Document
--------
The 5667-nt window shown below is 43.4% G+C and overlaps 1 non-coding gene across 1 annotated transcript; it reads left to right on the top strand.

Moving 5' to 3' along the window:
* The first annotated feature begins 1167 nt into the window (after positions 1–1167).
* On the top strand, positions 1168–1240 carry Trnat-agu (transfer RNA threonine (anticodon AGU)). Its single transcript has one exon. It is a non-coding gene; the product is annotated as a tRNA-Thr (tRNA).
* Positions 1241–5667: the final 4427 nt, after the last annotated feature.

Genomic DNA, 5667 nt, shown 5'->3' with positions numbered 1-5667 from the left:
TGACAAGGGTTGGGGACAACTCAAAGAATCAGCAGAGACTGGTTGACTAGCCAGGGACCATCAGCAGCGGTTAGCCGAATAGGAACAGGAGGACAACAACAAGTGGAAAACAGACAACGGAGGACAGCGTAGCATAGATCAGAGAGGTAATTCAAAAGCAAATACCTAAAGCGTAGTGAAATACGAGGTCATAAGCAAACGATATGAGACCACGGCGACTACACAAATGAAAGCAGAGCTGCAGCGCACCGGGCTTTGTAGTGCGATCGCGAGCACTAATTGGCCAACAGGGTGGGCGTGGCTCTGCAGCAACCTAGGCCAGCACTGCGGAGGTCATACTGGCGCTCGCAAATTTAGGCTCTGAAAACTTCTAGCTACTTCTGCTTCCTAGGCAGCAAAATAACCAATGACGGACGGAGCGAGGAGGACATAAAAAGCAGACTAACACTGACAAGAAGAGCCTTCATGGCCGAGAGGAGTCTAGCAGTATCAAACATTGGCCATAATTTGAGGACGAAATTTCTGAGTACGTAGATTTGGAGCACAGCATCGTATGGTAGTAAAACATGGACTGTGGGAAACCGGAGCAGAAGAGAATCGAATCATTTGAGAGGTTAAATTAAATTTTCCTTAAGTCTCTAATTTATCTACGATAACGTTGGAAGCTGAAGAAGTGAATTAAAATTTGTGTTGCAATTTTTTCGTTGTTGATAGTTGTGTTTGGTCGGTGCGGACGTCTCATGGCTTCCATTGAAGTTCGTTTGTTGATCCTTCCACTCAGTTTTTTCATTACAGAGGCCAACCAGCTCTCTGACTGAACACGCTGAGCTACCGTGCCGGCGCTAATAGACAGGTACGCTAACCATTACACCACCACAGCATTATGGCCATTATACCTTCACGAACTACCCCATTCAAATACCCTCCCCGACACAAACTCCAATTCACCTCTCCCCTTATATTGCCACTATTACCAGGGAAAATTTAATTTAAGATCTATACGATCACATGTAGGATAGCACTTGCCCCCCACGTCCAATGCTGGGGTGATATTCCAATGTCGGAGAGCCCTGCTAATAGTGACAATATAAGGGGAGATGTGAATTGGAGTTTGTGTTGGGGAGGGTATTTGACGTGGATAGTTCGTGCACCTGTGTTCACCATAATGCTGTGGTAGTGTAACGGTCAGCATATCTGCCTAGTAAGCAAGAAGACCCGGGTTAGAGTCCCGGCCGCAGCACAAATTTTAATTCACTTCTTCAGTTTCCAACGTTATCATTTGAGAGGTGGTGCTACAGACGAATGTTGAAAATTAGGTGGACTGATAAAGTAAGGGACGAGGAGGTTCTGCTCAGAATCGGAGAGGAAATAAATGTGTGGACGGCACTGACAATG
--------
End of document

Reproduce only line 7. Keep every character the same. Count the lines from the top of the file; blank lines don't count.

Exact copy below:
TGACAAGGGTTGGGGACAACTCAAAGAATCAGCAGAGACTGGTTGACTAGCCAGGGACCATCAGCAGCGGTTAGCCGAATAGGAACAGGAGGACAACAACAAGTGGAAAACAGACAACGGAGGACAGCGTAGCATAGATCAGAGAGGTAATTCAAAAGCAAATACCTAAAGCGTAGTGAAATACGAGGTCATAAGCAAACGATATGAGACCACGGCGACTACACAAATGAAAGCAGAGCTGCAGCGCACCGGGCTTTGTAGTGCGATCGCGAGCACTAATTGGCCAACAGGGTGGGCGTGGCTCTGCAGCAACCTAGGCCAGCACTGCGGAGGTCATACTGGCGCTCGCAAATTTAGGCTCTGAAAACTTCTAGCTACTTCTGCTTCCTAGGCAGCAAAATAACCAATGACGGACGGAGCGAGGAGGACATAAAAAGCAGACTAACACTGACAAGAAGAGCCTTCATGGCCGAGAGGAGTCTAGCAGTATCAAACATTGGCCATAATTTGAGGACGAAATTTCTGAGTACGTAGATTTGGAGCACAGCATCGTATGGTAGTAAAACATGGACTGTGGGAAACCGGAGCAGAAGAGAATCGAATCATTTGAGAGGTTAAATTAAATTTTCCTTAAGTCTCTAATTTATCTACGATAACGTTGGAAGCTGAAGAAGTGAATTAAAATTTGTGTTGCAATTTTTTCGTTGTTGATAGTTGTGTTTGGTCGGTGCGGACGTCTCATGGCTTCCATTGAAGTTCGTTTGTTGATCCTTCCACTCAGTTTTTTCATTACAGAGGCCAACCAGCTCTCTGACTGAACACGCTGAGCTACCGTGCCGGCGCTAATAGACAGGTACGCTAACCATTACACCACCACAGCATTATGGCCATTATACCTTCACGAACTACCCCATTCAAATACCCTCCCCGACACAAACTCCAATTCACCTCTCCCCTTATATTGCCACTATTACCAGGGAAAATTTAATTTAAGATCTATACGATCACATGTAGGATAGCACTTGCCCCCCACGTCCAATGCTGGGGTGATATTCCAATGTCGGAGAGCCCTGCTAATAGTGACAATATAAGGGGAGATGTGAATTGGAGTTTGTGTTGGGGAGGGTATTTGACGTGGATAGTTCGTGCACCTGTGTTCACCATAATGCTGTGGTAGTGTAACGGTCAGCATATCTGCCTAGTAAGCAAGAAGACCCGGGTTAGAGTCCCGGCCGCAGCACAAATTTTAATTCACTTCTTCAGTTTCCAACGTTATCATTTGAGAGGTGGTGCTACAGACGAATGTTGAAAATTAGGTGGACTGATAAAGTAAGGGACGAGGAGGTTCTGCTCAGAATCGGAGAGGAAATAAATGTGTGGACGGCACTGACAATG